Wednesday, July 13, 2016

AHBELAB: A Fundamental Change Into a More Bikeable Los Angeles

Conventional Bike Lane DTLA
All photos: Jessica Roberts

I love bicycling in Los Angeles.
That being said, having been a committed bicyclist in both Chicago and New York, I continue to be shocked by the low percentage of bike riders in Los Angeles. I commute from Silver Lake to Downtown through a combination of low-density residential streets, conventional bike lanes, and sharrows (shared-lane marking). I wake up every morning with overwhelmingly reliable bicycling weather. I do not participate in gridlock traffic. My commute is a predictable half hour journey. So why in my half hour commute do I only see two or three other bikers? What other major city in the U.S. has a climate so perfect for commuting via bike?
Conventional Bike Lane on 7th
This city has a lot of advantages for bicyclists, but its infrastructure is fragmented, and the city’s drivers are simply not accustomed to our presence. In a survey conducted by the Los Angeles County Bicycle Coalition, overall ridership increased by 8 percent between 2011 and 2013, but more than doubled on streets with bike lanes or sharrows. Cultural shifts take time, but it is happening here in L.A. Since my three and a half months living in this city I’ve already seen the implementation of the bike-share program. I pass two stations on my commute to work every day.
New Bike Share Station on 7th
Los Angeles County has 2,016 miles of bikeways, but only 7.57 of those miles are separated from car traffic by a physical barrier. The good news is that there is a lot of room, both literally and figuratively, for improvement.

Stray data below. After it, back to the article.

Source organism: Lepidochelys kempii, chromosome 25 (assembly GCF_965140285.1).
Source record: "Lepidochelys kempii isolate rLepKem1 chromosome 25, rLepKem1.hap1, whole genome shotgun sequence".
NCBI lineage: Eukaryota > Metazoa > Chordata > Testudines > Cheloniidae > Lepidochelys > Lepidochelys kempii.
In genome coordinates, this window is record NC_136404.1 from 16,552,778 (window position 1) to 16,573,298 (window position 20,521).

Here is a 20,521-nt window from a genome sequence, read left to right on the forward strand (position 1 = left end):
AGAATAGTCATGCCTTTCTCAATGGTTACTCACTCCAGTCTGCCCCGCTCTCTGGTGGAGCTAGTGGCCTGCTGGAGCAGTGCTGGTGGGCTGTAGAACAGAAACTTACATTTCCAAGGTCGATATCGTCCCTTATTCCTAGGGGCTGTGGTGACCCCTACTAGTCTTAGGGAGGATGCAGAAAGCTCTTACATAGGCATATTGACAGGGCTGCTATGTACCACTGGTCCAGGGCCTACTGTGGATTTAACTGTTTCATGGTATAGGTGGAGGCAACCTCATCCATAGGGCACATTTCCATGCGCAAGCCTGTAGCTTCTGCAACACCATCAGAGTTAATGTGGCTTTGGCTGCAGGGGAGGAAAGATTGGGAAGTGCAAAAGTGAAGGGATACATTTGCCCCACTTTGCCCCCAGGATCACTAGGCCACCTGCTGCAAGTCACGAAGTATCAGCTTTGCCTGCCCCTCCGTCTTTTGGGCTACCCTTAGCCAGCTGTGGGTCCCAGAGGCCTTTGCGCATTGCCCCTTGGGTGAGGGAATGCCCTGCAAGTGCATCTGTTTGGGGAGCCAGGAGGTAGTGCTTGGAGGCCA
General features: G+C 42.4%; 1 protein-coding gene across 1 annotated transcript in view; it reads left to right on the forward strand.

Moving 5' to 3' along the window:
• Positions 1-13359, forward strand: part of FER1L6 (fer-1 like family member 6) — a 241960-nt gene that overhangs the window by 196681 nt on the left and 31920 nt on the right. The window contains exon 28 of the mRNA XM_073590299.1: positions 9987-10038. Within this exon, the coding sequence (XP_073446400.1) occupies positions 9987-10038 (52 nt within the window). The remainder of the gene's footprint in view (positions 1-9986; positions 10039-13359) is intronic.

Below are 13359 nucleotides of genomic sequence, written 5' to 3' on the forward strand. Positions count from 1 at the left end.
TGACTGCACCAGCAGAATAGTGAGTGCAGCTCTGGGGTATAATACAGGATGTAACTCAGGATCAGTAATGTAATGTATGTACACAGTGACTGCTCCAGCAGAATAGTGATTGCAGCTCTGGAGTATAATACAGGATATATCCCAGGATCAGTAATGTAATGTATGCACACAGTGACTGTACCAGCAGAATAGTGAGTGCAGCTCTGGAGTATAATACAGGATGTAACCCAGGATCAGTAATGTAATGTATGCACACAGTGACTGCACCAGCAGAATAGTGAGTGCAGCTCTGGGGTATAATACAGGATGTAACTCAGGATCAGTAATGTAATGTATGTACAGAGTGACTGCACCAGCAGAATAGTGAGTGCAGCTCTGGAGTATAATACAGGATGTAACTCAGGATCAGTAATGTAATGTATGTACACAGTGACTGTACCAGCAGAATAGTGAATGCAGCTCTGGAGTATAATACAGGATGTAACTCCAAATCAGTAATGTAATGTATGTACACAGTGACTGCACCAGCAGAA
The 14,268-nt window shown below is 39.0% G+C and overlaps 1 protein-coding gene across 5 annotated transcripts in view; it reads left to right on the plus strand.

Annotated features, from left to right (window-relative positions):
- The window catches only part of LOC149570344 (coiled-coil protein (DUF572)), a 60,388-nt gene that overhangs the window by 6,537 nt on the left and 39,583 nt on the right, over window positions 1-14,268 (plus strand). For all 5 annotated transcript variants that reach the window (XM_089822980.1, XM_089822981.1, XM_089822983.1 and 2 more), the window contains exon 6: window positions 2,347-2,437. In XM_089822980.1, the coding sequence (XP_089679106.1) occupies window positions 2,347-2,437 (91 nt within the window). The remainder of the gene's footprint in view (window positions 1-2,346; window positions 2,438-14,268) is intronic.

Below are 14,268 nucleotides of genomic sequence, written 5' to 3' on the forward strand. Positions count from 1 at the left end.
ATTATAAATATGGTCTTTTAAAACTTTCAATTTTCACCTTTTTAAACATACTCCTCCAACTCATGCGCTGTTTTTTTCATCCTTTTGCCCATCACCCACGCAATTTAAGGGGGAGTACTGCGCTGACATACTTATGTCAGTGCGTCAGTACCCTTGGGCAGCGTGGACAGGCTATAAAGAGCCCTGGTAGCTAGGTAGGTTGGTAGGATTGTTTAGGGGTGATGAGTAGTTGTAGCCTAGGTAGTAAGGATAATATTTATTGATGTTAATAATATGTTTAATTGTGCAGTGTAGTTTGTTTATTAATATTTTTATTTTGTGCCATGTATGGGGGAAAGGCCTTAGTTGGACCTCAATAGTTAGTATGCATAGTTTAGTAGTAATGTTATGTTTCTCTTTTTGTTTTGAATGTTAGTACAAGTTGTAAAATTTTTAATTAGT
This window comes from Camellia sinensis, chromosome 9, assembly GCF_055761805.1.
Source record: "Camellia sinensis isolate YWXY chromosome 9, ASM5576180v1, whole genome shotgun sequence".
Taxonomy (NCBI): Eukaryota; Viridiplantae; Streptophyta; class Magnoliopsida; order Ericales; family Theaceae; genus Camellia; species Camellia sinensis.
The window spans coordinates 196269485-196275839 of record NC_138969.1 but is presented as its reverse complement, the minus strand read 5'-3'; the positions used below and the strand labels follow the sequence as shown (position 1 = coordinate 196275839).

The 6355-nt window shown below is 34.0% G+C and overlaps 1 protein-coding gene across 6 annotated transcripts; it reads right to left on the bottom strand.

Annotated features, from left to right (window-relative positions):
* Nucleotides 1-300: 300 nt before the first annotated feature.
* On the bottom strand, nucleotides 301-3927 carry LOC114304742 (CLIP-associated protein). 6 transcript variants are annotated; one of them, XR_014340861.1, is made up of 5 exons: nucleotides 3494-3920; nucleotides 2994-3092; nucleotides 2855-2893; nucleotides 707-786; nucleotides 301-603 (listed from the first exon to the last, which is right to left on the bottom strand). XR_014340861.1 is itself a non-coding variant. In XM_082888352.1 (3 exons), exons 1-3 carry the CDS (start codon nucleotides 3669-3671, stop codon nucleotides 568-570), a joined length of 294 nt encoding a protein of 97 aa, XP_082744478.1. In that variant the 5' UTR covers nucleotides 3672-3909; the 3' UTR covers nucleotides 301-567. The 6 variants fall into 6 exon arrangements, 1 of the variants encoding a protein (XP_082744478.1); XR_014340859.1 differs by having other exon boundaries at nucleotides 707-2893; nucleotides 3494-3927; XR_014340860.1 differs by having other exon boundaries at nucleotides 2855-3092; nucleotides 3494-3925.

Janette Sadik-Khan, who oversaw the NYC bike share program and the installation of over 35 miles of protected bike lanes, says that “Redesigning streets with bike infrastructure is not a novelty, feel-good thing. When you change a street you fundamentally change an entire city.”
NYC Protected Bike Lane
A New York City protected bike lane. Biking in New York City exploded over the past ten years. More than 200,000 people bike on a daily basis, almost 10,000 people commute by bike from Brooklyn to Manhattan over the Williamsburg, Manhattan, and Brooklyn bridges. Photo: National Association of City Transportation Officials
I have to admit, as I commuted over the Manhattan Bridge everyday there was a certain strength in numbers, something I miss while bicycling here in L.A. The idea of turning Los Angeles from the car capital of the world into the bike capitol of the world seems endlessly exciting…and it’s possible. Why not?
I have found that L.A. is in fact already a bikeable city, but I am feeling a bit lonely out there. We need to develop and support strategies for making biking in L.A. a safer and more pleasurable experience.


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